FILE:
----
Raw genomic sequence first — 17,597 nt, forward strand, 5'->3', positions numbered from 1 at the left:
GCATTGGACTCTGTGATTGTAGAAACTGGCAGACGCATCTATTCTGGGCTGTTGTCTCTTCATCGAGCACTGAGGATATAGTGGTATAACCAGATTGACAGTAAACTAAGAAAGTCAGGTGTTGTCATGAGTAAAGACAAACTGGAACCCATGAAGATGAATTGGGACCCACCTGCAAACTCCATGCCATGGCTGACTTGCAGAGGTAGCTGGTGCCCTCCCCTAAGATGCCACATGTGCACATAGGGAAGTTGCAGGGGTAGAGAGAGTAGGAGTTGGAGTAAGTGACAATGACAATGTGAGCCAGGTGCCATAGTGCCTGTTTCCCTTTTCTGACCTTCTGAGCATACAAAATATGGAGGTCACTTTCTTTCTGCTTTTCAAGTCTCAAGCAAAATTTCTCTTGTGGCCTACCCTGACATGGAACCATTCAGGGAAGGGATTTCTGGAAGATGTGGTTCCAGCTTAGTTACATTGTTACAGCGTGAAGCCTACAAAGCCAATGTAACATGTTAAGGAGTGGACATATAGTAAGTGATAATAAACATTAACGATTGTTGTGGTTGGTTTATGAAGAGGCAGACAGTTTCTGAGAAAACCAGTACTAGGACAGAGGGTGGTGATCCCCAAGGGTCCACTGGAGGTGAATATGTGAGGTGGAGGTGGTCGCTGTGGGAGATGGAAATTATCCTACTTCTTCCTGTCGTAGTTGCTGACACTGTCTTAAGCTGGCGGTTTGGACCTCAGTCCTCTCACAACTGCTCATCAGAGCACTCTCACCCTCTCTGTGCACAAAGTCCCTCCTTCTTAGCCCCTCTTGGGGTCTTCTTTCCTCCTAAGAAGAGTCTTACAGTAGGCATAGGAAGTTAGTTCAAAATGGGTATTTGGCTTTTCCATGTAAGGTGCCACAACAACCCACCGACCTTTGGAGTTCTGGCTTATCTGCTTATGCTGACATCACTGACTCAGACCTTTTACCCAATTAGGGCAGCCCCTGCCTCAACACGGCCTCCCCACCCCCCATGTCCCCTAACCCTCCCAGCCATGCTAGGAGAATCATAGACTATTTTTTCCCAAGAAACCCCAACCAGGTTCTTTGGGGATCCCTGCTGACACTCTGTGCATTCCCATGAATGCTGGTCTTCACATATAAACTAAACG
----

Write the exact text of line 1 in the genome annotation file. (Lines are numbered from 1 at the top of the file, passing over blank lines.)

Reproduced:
Raw genomic sequence first — 17,597 nt, forward strand, 5'->3', positions numbered from 1 at the left: